A famous existential quandary, run through Google Translate.

One Enlightenment aspiration that the science-­fiction industry has long taken for granted, as a necessary intergalactic conceit, is the universal translator. In a 1967 episode of “Star Trek,” Mr. Spock assembles such a device from spare parts lying around the ship. An elongated chrome cylinder with blinking red-and-green indicator lights, it resembles a retracted light saber; Captain Kirk explains how it works with an off-the-cuff disquisition on the principles of Chomsky’s “universal grammar,” and they walk outside to the desert-­island planet of Gamma Canaris N, where they’re being held hostage by an alien. The alien, whom they call The Companion, materializes as a fraction of sparkling cloud. It looks like an orange Christmas tree made of vaporized mortadella. Kirk grips the translator and addresses their kidnapper in a slow, patronizing, put-down-the-gun tone. The all-­powerful Companion is astonished.

The exchange emphasizes the utopian ambition that has long motivated universal translation. The Companion might be an ion fog with coruscating globules of viscera, a cluster of chunky meat-parts suspended in aspic, but once Kirk has established communication, the first thing he does is teach her to understand love. It is a dream that harks back to Genesis, of a common tongue that perfectly maps thought to world. In Scripture, this allowed for a humanity so well ­coordinated, so alike in its understanding, that all the world’s subcontractors could agree on a time to build a tower to the heavens. Since Babel, though, even the smallest construction projects are plagued by terrible delays.

Translation is possible, and yet we are still bedeviled by conflict. This fallen state of affairs is often attributed to the translators, who must not be doing a properly faithful job. The most succinct expression of this suspicion is “traduttore, traditore,” a common Italian saying that’s really an argument masked as a proverb. It means, literally, “translator, traitor,” but even though that is semantically on target, it doesn’t match the syllabic harmoniousness of the original, and thus proves the impossibility it asserts.

Translation promises unity but entails betrayal. In his wonderful survey of the history and practice of translation, “Is That a Fish in Your Ear?” the translator David Bellos explains that the very idea of “infidelity” has roots in the Ottoman Empire. The sultans and the members of their court refused to learn the languages of the infidels, so the task of expediting communication with Europe devolved upon a hereditary caste of translators, the Phanariots. They were Greeks with Venetian citizenship residing in Istanbul. European diplomats never liked working with them, because their loyalty was not to the intent of the foreign original but to the sultan’s preference. (Ottoman Turkish apparently had no idiom about not killing the messenger, so their work was a matter of life or death.) We retain this lingering association of translation with treachery.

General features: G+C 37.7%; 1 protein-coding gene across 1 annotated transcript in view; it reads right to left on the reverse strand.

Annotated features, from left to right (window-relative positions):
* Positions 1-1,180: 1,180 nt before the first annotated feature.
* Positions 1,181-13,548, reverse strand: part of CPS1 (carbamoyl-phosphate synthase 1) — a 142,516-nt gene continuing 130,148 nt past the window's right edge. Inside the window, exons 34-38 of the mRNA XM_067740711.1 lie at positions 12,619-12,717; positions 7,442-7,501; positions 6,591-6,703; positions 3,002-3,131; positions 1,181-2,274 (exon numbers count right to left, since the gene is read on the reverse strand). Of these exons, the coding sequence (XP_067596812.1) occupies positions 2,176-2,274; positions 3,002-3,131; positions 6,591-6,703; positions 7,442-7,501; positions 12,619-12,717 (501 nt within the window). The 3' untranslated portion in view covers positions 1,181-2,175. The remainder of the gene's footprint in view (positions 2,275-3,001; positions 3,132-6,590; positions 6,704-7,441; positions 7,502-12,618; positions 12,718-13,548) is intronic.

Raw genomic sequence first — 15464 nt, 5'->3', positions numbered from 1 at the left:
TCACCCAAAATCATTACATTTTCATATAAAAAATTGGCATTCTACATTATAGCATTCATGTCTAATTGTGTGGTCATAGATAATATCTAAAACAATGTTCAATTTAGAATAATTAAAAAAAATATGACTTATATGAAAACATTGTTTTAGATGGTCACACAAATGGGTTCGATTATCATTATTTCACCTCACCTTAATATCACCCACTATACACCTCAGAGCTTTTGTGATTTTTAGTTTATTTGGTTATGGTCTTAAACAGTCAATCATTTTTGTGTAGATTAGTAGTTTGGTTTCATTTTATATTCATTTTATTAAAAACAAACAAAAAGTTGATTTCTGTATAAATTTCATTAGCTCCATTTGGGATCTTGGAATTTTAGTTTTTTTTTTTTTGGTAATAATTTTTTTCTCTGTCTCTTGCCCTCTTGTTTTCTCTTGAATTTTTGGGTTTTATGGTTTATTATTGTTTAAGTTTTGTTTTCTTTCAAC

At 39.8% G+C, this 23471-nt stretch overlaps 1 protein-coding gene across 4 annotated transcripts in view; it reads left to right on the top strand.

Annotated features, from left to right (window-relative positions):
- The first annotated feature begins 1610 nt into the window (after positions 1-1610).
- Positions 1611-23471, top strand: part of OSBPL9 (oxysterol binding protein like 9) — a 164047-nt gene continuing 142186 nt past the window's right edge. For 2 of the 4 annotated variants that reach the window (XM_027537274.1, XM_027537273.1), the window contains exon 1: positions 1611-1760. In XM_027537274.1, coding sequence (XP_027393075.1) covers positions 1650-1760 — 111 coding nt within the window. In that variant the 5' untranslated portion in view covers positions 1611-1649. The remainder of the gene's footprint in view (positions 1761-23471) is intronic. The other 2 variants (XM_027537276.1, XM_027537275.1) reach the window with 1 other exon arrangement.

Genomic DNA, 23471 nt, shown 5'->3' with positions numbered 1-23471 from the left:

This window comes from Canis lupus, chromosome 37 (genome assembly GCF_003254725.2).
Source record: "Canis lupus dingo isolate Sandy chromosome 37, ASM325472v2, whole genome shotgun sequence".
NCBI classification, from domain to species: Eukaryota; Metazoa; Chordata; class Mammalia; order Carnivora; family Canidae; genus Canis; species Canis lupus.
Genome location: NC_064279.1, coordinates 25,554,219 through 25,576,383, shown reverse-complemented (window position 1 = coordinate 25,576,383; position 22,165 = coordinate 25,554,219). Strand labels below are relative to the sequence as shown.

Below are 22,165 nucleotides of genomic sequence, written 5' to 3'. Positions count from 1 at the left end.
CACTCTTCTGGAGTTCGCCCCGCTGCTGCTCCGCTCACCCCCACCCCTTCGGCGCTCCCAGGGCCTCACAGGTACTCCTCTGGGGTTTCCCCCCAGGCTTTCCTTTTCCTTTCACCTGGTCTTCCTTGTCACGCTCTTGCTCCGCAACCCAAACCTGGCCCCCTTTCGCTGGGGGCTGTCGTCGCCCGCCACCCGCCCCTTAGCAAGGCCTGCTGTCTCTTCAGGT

Google Translate is far and away the venture that has done the most to realize the old science-­fiction dream of serene, unrippled exchange. The search giant has made ubiquitous those little buttons, in email and on websites, that deliver instantaneous conversion between language pairs. Google says the service is used more than a billion times a day worldwide, by more than 500 million people a month. Its mobile app ushers those buttons into the physical world: The camera performs real-time augmented-­reality translation of signs or menus in seven languages, and the conversation mode allows for fluent colloquy, mediated by robot voice, in 32. There are stories of a Congolese woman giving birth in an Irish ambulance with the help of Google Translate and adoptive parents in Mississippi raising a child from rural China.

Since 2009, the White House’s policy paper on innovation has included, in its list of near-term priorities, “automatic, highly accurate and real-time translation” to dismantle all barriers to international commerce and cooperation. If that were possible, a variety of local industries would lose the final advantage of their natural camouflage, and centralization — in social networking, the news, science — would accelerate geometrically. Nobody in machine translation thinks that we are anywhere close to that goal; for now, efforts in the discipline are mostly concerned with the dutiful assembly of “cargo trucks” to ferry information across linguistic borders. The hope is that machines might efficiently and cheaply perform the labor of rendering sentences whose informational content is paramount: “This metal is hot,” “My mother is in that collapsed house,” “Stay away from that snake.” Beyond its use in Google Translate, machine translation has been most successfully and widely implemented in the propagation of continent-­spanning weather reports or the reproduction in 27 languages of user manuals for appliances. As one researcher told me, “We’re great if you’re Estonian and your toaster is broken.”